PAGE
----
There may be a problem automatically transmitting a caller’s physical location to the emergency responders, even if the caller is able to reach the 911 call center.

A VoIP 911 call may go to an unstaffed call center administrative line, or be routed to a call center in the wrong location.
The FCC requires VoIP service providers to explain these potential VoIP 911 limitations and problems to their customers, so they’re aware of possible risks. Users must acknowledge that they understand and accept these risks.

How Do Top VoIP Providers Handle 911?
Each VoIP service provider does its best to properly handle 911 services for its customers. Here’s a look at what some top providers say about 911 calls.

Vonage stresses the importance of customers maintaining an accurate physical address so that 911 services can reach them. You’ll need to activate a physical 911 address, and the company makes it easy to update this address via your Vonage account. Dial 933 from your Vonage phone to check your 911 activation status at any time.

The scope of Vonage’s 911 services differ depending on your location and whether you’re using Vonage on a mobile phone or landline. Some customers will receive E911 functionality, while others will be able to access only basic 911 and must be prepared to share their address and contact information with the call center.


Like Vonage, RingCentral offers basic or E911 services, depending on your location and device. You’ll need to register your physical location with RingCentral and notify the company if you move. If you use the RingCentral app to place a 911 call, your wireless provider will handle the call if service is available.

Line2 requires users to add their physical address to their Line2 account via a web browser or its iOS or Android apps.

Intermedia also offers basic and enhanced 911 services, but stresses that it’s the user’s responsibility to keep the company apprised of an accurate and updated physical location. Intermedia warns users that factors outside of its control, such as network congestion or hardware and software problems, may limit the call’s effectiveness.

The Bottom Line
While VoIP 911 functionality has greatly improved since the early 2000s, users should understand that the process has inherent limitations. If you’re primarily using a VoIP service for most of your calls but are concerned about the potential risks of VoIP 911, consider keeping a landline or mobile phone handy.

For more direct help during an emergency, keep the phone numbers for your local public safety dispatcher or police station prominently handy.

To learn more about VOIP options, email us here:

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An article in the Wall Street Journal – in the height of tax season – announced that TurboTax was temporarily suspending transmission of state e-filed tax returns in response to a surge in complaints from consumers who logged into their TurboTax accounts only to find thieves had already claimed a refund in their name. That news comes as the most recent of a long trend of cyber threats including cyberattacks against Home Depot, JP Morgan Chase and Anthem, Inc. Fraudulent return filings stealing millions of dollars of taxpayer refunds are on the rise. The IRS estimated that it paid $5.2 billion in fraudulent ID- theft-related refunds in 2013 and they’re expecting that number to significantly increase in 2014.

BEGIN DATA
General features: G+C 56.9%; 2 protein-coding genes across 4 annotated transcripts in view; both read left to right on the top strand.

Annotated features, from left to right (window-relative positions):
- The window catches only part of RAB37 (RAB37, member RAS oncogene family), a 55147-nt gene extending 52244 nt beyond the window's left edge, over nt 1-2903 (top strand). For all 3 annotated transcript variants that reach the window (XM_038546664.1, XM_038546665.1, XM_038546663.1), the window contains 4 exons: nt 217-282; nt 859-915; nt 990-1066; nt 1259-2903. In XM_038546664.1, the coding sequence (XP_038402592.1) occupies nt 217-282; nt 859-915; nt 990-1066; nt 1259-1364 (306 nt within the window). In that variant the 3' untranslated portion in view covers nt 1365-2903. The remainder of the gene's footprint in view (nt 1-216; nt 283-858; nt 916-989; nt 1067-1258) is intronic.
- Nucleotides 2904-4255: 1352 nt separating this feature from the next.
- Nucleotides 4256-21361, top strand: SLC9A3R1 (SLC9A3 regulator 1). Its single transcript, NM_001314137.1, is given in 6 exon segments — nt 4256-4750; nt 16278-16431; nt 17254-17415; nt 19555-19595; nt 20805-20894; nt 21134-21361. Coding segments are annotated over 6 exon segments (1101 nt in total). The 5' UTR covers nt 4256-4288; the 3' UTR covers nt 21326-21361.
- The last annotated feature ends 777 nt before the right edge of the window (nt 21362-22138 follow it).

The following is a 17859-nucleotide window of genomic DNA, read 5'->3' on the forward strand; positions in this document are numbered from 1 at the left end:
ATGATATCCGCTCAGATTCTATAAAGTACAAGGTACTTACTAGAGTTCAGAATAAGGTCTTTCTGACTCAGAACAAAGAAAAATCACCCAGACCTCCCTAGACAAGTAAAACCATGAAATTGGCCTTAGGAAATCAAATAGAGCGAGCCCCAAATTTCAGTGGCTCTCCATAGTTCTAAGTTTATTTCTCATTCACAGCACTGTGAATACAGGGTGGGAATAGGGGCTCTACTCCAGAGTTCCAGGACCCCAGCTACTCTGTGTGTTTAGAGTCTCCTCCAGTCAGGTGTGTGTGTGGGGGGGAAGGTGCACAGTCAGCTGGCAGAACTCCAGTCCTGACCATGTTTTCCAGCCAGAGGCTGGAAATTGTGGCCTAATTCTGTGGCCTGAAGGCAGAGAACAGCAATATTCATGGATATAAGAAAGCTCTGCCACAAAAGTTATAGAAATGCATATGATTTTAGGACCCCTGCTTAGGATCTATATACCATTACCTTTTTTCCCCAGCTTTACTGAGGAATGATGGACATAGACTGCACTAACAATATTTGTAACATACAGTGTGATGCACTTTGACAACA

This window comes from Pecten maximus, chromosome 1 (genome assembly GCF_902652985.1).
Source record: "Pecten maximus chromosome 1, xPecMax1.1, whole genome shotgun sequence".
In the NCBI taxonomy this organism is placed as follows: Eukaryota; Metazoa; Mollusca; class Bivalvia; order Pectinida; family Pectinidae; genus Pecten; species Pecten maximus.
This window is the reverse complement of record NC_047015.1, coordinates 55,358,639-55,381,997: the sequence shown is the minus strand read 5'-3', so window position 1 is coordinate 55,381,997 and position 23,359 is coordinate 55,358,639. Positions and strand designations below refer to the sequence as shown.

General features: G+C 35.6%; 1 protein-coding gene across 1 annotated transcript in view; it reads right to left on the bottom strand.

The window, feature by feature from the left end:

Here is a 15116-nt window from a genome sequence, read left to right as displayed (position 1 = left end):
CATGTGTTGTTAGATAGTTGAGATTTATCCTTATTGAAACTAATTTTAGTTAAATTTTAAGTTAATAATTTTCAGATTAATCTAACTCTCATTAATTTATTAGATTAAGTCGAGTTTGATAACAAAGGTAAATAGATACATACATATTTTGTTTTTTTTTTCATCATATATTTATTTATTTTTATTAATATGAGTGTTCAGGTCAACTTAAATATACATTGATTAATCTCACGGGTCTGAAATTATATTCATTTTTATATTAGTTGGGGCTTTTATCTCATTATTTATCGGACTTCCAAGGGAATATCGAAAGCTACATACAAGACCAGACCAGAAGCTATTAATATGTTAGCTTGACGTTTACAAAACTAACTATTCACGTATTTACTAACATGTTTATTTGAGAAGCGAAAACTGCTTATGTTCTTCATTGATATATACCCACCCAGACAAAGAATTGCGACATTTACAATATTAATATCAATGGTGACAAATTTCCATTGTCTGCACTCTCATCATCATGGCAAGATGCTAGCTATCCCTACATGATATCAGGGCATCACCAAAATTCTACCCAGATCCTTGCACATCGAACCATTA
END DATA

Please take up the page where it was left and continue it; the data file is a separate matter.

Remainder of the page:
The TurboTax problem, due to cyber thieves, brings to light a key security issue – end users (individual people) are getting hacked from their home computers. We speculate that thieves did not break into TurboTax and steal identities, there was no breach of their security that they could detect.  Instead, thieves are stealing your logon information directly from your home and office computers. How? Often through malware/spyware that loads onto your machine through virus-infected e-mails in your inbox or by visiting infected/compromised websites. Rootkits (a type of virus) is a collection of tools (programs) that may consist of spyware and other programs that secretly monitor your network traffic and record keystrokes as you use your computer and send the information back to the hacker who gathers this information and sometimes uses or sells it on the dark web to criminals. Another way cyber criminals gain access to your information is through their ability to hack into your e-mail account. Most people have easy to remember passwords that are also easy to crack which hackers use a tactic called social engineering. A cyber thief cracks your e-mail password, logs in as you, can easily search through your e- mail and gather all sorts of financial information about you (how many of us get our monthly bank and quarterly investment information e-mailed to us instead of paper-mailed?). They then access those financial sites and use the “reset logon” or “reset password” features most sites permit, wait for the “reset” e-mail to hit your e-mail account and change the logon information. Some of the more secure sites have implemented security questions as an extra level of security which can prevent hacking.